Sonus Networks Inc., an IP networking company with a focus on carrier-grade session border controllers, is breaking into the enterprise UC market with the Sonus SBC 5100, a session border controller that helps medium to large-sized enterprises and service providers leverage SIP-based cloud UC.
Sonus has historically offered its session border controller products to service providers, but enterprises are realizing the value in simplifying their infrastructure and are beginning to take advantage of SIP trunking for UC interoperability.
Most enterprises employ a multi-vendor UC environment, but unifying disparate video conferencing, presence and telephony systems is a struggle, particularly for communications over the wide area network. Session border controllers can create a common language across all SIP-based forms of communication -- and unify UC -- while acting as a firewall for enterprise communications.
Sonus SBC line: Now selling to the enterprise
Sonus' previous session border controller, the Sonus SBC 5200, was a carrier-grade product capable of supporting 64,000 sessions on a single server. But scalability and resiliency are not just service provider requirements anymore. Medium to large-sized enterprises are demanding the security that session border controllers offer with lower, but still stringent, requirements for session scalability from 250 to 10,000 sessions, said Akshay Sharma, research director for Gartner.
"As enterprises migrate to SIP over carrier Ethernet, they are going to need solutions for resiliency and security for Quality of service [QoS]," he said.
Enterprises now have the choice to deploy the Sonus SBC on-premise or in the cloud, and will allow enterprises to deploy more video and UC features, Sharma noted.
"The transition from the carrier space into the enterprise is not easy," said Wes Durow, vice president of global marketing at Sonus. He said enterprises have added UC features -- like video -- to their network without necessarily anticipating it.
"Enterprises are looking for help working across disparate UC environments," he said. "By [Sonus] helping [the enterprise] leverage SIP, we are helping them make a platform to unify their communications."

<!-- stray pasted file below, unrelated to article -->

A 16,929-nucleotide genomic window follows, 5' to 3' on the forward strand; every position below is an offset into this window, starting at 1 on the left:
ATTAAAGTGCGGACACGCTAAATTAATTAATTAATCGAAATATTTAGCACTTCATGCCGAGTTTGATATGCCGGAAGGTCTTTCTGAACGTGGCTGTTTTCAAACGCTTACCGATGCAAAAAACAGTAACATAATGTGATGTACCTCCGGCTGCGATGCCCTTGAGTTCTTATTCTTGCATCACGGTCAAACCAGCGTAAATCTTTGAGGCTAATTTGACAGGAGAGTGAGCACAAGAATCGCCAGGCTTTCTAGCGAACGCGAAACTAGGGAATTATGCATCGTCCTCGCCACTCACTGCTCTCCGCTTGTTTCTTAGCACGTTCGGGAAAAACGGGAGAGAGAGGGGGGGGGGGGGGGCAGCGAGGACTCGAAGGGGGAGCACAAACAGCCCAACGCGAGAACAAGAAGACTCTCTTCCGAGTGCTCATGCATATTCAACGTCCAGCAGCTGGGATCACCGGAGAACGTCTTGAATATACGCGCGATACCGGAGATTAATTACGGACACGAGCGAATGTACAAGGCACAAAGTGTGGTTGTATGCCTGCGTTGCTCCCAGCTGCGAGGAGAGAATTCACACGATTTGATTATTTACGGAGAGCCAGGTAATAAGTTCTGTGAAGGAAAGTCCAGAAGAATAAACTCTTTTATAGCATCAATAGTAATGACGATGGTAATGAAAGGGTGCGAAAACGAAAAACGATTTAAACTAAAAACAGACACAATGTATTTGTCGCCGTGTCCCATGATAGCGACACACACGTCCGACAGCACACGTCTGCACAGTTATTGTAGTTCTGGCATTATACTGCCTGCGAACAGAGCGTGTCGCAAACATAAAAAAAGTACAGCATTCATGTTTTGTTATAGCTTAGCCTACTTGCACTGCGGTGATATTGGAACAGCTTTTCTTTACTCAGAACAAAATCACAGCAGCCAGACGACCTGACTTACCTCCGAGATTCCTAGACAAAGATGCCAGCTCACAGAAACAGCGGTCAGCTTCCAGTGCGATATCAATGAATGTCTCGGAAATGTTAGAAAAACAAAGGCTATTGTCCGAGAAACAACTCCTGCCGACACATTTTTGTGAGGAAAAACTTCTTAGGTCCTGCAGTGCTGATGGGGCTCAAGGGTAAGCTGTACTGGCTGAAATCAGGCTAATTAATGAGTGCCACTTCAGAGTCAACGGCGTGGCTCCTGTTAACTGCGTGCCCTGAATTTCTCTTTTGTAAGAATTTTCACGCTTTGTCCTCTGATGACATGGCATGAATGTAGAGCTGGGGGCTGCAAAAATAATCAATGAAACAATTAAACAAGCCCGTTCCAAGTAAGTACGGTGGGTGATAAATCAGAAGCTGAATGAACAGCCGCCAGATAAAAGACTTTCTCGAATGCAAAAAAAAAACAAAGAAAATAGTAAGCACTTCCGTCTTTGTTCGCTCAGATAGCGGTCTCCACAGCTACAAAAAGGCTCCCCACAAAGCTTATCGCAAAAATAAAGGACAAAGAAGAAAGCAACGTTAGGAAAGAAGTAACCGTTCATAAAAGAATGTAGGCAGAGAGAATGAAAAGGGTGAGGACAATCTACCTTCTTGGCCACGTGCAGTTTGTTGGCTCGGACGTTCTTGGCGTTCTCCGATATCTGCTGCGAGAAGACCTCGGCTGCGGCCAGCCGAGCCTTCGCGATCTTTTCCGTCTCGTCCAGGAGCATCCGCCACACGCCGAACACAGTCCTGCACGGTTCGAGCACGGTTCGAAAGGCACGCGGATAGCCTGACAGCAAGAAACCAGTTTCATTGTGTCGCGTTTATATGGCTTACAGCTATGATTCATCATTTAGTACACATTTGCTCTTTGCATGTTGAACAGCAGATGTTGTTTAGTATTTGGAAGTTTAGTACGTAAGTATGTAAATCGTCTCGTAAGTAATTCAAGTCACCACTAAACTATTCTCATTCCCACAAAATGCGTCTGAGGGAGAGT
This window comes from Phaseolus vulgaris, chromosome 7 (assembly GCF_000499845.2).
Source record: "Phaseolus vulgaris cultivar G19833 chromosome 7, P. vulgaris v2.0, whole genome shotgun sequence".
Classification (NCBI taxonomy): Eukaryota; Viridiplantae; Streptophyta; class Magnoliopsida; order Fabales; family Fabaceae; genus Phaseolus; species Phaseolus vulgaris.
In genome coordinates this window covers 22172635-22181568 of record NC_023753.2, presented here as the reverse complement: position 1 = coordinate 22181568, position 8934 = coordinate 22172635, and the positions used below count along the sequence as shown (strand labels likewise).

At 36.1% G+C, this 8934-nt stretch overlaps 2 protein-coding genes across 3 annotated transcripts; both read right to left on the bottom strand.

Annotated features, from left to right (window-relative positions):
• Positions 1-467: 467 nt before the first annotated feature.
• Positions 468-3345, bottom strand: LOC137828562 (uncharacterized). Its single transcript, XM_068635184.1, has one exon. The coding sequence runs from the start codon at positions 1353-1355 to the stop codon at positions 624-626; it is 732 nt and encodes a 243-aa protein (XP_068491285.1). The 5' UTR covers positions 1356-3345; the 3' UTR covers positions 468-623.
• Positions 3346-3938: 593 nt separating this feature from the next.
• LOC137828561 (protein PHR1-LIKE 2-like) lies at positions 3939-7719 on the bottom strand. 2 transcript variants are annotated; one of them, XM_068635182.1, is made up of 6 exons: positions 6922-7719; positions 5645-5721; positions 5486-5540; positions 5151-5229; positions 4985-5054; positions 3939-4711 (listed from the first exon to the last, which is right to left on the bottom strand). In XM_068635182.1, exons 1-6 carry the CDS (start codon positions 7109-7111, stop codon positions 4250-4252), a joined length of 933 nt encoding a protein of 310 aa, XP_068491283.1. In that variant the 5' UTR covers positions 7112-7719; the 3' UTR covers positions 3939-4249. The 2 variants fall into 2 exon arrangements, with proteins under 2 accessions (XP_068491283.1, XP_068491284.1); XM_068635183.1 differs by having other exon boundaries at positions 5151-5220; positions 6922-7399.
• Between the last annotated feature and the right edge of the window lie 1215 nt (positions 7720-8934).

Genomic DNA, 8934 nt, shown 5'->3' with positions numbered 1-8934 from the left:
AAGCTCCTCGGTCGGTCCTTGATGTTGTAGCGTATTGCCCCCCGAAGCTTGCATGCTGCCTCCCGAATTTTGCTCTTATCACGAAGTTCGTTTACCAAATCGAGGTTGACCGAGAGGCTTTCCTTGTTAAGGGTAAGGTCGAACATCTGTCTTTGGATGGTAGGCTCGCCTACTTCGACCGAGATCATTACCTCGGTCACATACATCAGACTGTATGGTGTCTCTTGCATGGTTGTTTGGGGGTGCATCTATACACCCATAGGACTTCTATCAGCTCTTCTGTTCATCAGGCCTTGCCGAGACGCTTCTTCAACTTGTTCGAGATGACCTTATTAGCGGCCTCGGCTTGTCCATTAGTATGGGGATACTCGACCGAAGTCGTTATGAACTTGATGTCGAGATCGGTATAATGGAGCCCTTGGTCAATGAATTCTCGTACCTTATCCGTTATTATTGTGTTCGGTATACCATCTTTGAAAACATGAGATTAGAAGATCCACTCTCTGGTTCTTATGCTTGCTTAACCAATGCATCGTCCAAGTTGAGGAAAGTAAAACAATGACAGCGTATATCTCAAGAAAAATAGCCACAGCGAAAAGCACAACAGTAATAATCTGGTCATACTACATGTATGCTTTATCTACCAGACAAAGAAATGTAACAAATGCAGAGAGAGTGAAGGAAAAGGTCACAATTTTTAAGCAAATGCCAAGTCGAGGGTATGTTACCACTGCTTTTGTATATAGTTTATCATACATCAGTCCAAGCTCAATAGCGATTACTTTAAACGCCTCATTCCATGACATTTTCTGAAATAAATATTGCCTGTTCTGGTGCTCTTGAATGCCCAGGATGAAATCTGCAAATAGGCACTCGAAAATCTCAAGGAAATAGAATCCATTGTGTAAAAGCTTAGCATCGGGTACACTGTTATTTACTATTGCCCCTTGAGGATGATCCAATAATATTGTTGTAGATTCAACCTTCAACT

The Sonus SBC 5100 scales up to 10,000 UC sessions on one box and allows the enterprise to centrally manage its UC regardless of what legacy systems that may be in place, Durow noted.
West Interactive Corporation -- a hosted interactive voice response (IVR) company and subsidiary of West Corp. -- is a beta tester for the Sonus SBC 5100. West had previously used a home-grown session border controller, but was looking to expand its solution into its call center. "[The users] are able to deliver calls more quickly and efficiently," said Jamie Fichter, vice president of systems engineering for West.
The ease of operability and better routing decisions that Sonus SBC 5100 offers appealed to Fichter's engineers. "Sonus is good at scaling up, and it is great for enterprises like us that quickly need to turn up their range," Fichter said.
More on session border controllers:
IP telephony's traffic cop: Session border controllers
UC translation with Session border controllers
Session border controllers secure IP telephony links
Sonus helps enterprises support SIP, hosted UC
As the hosted UC model gains traction in the enterprise, the session border controller market is becoming more important in supporting those services and SIP trunking for the enterprise -- whether on-premise or on behalf of a service provider, said Greg Collins, founder and principal analyst at Exact Ventures market research firm.
"The session border controller market for UC has been historically geared toward the service provider, but enterprises with outward-facing communications may want that control," he said. With the addition of Sonus SBC 5100, Sonus is helping enterprises scale and manage their SIP-based communications.
And carrier-grade reliability for UC is what enterprises are demanding as more devices supporting UC are added to the enterprise network, Sharma said. "Enterprises just need their calls to stay up -- especially for mission-critical communications."
Let us know what you think about the story; email: Gina Narcisi, News Writer.
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